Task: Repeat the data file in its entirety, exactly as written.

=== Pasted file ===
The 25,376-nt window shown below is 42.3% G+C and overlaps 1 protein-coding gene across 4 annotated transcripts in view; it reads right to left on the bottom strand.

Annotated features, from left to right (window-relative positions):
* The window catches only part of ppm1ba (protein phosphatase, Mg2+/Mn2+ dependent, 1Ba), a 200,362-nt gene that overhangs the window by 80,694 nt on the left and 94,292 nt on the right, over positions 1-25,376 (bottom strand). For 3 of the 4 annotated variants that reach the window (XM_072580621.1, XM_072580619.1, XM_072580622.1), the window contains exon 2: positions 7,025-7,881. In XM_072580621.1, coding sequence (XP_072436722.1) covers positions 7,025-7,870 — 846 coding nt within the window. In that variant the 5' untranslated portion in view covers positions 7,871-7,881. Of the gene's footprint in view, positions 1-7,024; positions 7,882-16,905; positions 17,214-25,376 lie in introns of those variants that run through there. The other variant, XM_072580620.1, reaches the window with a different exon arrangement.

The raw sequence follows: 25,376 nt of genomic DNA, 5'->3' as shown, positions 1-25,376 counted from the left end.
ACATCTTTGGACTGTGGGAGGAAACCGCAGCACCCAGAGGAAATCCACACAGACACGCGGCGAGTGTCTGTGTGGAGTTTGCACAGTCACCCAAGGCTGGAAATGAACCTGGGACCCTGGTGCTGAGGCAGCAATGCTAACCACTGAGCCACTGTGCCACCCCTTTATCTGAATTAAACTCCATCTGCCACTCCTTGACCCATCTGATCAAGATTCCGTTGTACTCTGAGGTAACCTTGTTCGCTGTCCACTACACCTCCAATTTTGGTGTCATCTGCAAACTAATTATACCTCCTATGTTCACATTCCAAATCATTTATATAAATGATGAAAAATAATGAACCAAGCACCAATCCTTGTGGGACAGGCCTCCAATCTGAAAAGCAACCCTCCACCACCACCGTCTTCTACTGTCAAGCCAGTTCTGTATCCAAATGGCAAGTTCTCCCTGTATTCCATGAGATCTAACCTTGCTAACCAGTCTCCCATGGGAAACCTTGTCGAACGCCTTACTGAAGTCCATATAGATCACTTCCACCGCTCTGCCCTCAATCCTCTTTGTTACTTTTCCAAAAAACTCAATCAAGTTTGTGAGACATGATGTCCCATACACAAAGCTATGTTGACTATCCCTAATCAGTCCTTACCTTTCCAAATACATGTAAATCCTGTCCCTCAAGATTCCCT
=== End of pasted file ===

The 25,376-nt window shown below is 42.3% G+C and overlaps 1 protein-coding gene across 4 annotated transcripts in view; it reads right to left on the bottom strand.

Annotated features, from left to right (window-relative positions):
* The window catches only part of ppm1ba (protein phosphatase, Mg2+/Mn2+ dependent, 1Ba), a 200,362-nt gene that overhangs the window by 80,694 nt on the left and 94,292 nt on the right, over positions 1-25,376 (bottom strand). For 3 of the 4 annotated variants that reach the window (XM_072580621.1, XM_072580619.1, XM_072580622.1), the window contains exon 2: positions 7,025-7,881. In XM_072580621.1, coding sequence (XP_072436722.1) covers positions 7,025-7,870 — 846 coding nt within the window. In that variant the 5' untranslated portion in view covers positions 7,871-7,881. Of the gene's footprint in view, positions 1-7,024; positions 7,882-16,905; positions 17,214-25,376 lie in introns of those variants that run through there. The other variant, XM_072580620.1, reaches the window with a different exon arrangement.

The raw sequence follows: 25,376 nt of genomic DNA, 5'->3' as shown, positions 1-25,376 counted from the left end.
ACATCTTTGGACTGTGGGAGGAAACCGCAGCACCCAGAGGAAATCCACACAGACACGCGGCGAGTGTCTGTGTGGAGTTTGCACAGTCACCCAAGGCTGGAAATGAACCTGGGACCCTGGTGCTGAGGCAGCAATGCTAACCACTGAGCCACTGTGCCACCCCTTTATCTGAATTAAACTCCATCTGCCACTCCTTGACCCATCTGATCAAGATTCCGTTGTACTCTGAGGTAACCTTGTTCGCTGTCCACTACACCTCCAATTTTGGTGTCATCTGCAAACTAATTATACCTCCTATGTTCACATTCCAAATCATTTATATAAATGATGAAAAATAATGAACCAAGCACCAATCCTTGTGGGACAGGCCTCCAATCTGAAAAGCAACCCTCCACCACCACCGTCTTCTACTGTCAAGCCAGTTCTGTATCCAAATGGCAAGTTCTCCCTGTATTCCATGAGATCTAACCTTGCTAACCAGTCTCCCATGGGAAACCTTGTCGAACGCCTTACTGAAGTCCATATAGATCACTTCCACCGCTCTGCCCTCAATCCTCTTTGTTACTTTTCCAAAAAACTCAATCAAGTTTGTGAGACATGATGTCCCATACACAAAGCTATGTTGACTATCCCTAATCAGTCCTTACCTTTCCAAATACATGTAAATCCTGTCCCTCAAGATTCCCT